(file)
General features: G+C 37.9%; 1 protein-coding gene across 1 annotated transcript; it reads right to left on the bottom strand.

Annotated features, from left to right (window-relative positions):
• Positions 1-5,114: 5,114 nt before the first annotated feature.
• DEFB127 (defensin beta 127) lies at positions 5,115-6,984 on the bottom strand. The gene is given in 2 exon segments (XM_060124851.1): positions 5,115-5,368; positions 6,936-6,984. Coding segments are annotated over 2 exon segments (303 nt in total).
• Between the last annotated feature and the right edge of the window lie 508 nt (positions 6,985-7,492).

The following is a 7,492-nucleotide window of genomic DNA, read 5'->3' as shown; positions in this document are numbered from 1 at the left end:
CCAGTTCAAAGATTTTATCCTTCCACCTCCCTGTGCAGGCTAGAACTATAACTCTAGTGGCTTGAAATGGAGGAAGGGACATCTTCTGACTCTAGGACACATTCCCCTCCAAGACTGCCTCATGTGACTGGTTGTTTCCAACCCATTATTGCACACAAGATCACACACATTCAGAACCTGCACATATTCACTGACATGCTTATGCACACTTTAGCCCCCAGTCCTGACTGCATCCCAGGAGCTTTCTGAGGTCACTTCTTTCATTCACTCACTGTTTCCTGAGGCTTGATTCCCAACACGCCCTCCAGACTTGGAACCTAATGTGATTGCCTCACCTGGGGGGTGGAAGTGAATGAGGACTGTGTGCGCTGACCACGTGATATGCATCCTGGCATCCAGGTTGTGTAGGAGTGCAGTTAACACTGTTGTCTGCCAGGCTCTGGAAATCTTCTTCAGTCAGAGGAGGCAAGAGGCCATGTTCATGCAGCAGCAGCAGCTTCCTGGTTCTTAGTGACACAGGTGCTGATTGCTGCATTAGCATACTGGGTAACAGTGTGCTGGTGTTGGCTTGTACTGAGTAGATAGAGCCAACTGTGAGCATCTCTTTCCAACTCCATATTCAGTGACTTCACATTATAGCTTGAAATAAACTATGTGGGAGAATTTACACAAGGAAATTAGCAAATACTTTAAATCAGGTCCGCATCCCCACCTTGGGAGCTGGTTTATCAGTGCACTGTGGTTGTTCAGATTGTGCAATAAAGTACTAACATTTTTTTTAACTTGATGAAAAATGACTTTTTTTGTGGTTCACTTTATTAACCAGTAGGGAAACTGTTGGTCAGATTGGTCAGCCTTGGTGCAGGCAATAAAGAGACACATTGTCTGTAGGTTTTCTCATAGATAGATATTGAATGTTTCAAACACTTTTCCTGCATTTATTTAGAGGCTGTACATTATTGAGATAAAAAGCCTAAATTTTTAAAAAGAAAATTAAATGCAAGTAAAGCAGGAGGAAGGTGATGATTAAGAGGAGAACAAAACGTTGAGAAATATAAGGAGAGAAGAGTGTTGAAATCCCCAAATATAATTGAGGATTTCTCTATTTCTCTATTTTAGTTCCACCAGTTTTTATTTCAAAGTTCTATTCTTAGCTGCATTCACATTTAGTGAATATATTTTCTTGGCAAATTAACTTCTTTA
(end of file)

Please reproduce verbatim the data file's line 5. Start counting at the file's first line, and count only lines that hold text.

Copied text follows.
• Between the last annotated feature and the right edge of the window lie 508 nt (positions 6,985-7,492).